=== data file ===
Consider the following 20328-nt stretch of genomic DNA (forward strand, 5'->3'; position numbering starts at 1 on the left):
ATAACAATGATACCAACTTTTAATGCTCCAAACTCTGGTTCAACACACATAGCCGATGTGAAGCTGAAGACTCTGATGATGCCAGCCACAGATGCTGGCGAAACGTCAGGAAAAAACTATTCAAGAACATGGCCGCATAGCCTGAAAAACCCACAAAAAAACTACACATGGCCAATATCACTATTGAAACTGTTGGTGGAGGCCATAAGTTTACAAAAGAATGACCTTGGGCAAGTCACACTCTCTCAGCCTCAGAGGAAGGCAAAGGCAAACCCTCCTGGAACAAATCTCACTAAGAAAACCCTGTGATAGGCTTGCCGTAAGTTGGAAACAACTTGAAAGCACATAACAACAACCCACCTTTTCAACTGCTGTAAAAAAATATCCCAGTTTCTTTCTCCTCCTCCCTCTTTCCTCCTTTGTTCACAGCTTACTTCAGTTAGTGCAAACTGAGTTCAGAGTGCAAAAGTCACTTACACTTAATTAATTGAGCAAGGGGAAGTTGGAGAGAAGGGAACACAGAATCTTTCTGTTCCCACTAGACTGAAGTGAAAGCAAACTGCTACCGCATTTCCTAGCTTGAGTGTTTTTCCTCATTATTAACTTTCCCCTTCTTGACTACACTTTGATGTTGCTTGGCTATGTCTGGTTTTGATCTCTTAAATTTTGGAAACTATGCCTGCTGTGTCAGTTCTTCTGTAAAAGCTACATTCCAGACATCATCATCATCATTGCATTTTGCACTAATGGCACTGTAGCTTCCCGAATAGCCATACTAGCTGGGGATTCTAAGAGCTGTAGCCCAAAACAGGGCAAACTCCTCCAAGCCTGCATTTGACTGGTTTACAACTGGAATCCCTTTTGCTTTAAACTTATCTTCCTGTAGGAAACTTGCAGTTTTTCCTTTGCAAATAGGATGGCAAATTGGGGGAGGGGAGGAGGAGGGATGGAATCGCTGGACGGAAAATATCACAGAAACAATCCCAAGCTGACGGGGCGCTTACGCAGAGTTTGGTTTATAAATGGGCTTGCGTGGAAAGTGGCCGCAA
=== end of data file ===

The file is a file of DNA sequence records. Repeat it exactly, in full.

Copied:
Consider the following 20328-nt stretch of genomic DNA (forward strand, 5'->3'; position numbering starts at 1 on the left):
ATAACAATGATACCAACTTTTAATGCTCCAAACTCTGGTTCAACACACATAGCCGATGTGAAGCTGAAGACTCTGATGATGCCAGCCACAGATGCTGGCGAAACGTCAGGAAAAAACTATTCAAGAACATGGCCGCATAGCCTGAAAAACCCACAAAAAAACTACACATGGCCAATATCACTATTGAAACTGTTGGTGGAGGCCATAAGTTTACAAAAGAATGACCTTGGGCAAGTCACACTCTCTCAGCCTCAGAGGAAGGCAAAGGCAAACCCTCCTGGAACAAATCTCACTAAGAAAACCCTGTGATAGGCTTGCCGTAAGTTGGAAACAACTTGAAAGCACATAACAACAACCCACCTTTTCAACTGCTGTAAAAAAATATCCCAGTTTCTTTCTCCTCCTCCCTCTTTCCTCCTTTGTTCACAGCTTACTTCAGTTAGTGCAAACTGAGTTCAGAGTGCAAAAGTCACTTACACTTAATTAATTGAGCAAGGGGAAGTTGGAGAGAAGGGAACACAGAATCTTTCTGTTCCCACTAGACTGAAGTGAAAGCAAACTGCTACCGCATTTCCTAGCTTGAGTGTTTTTCCTCATTATTAACTTTCCCCTTCTTGACTACACTTTGATGTTGCTTGGCTATGTCTGGTTTTGATCTCTTAAATTTTGGAAACTATGCCTGCTGTGTCAGTTCTTCTGTAAAAGCTACATTCCAGACATCATCATCATCATTGCATTTTGCACTAATGGCACTGTAGCTTCCCGAATAGCCATACTAGCTGGGGATTCTAAGAGCTGTAGCCCAAAACAGGGCAAACTCCTCCAAGCCTGCATTTGACTGGTTTACAACTGGAATCCCTTTTGCTTTAAACTTATCTTCCTGTAGGAAACTTGCAGTTTTTCCTTTGCAAATAGGATGGCAAATTGGGGGAGGGGAGGAGGAGGGATGGAATCGCTGGACGGAAAATATCACAGAAACAATCCCAAGCTGACGGGGCGCTTACGCAGAGTTTGGTTTATAAATGGGCTTGCGTGGAAAGTGGCCGCAA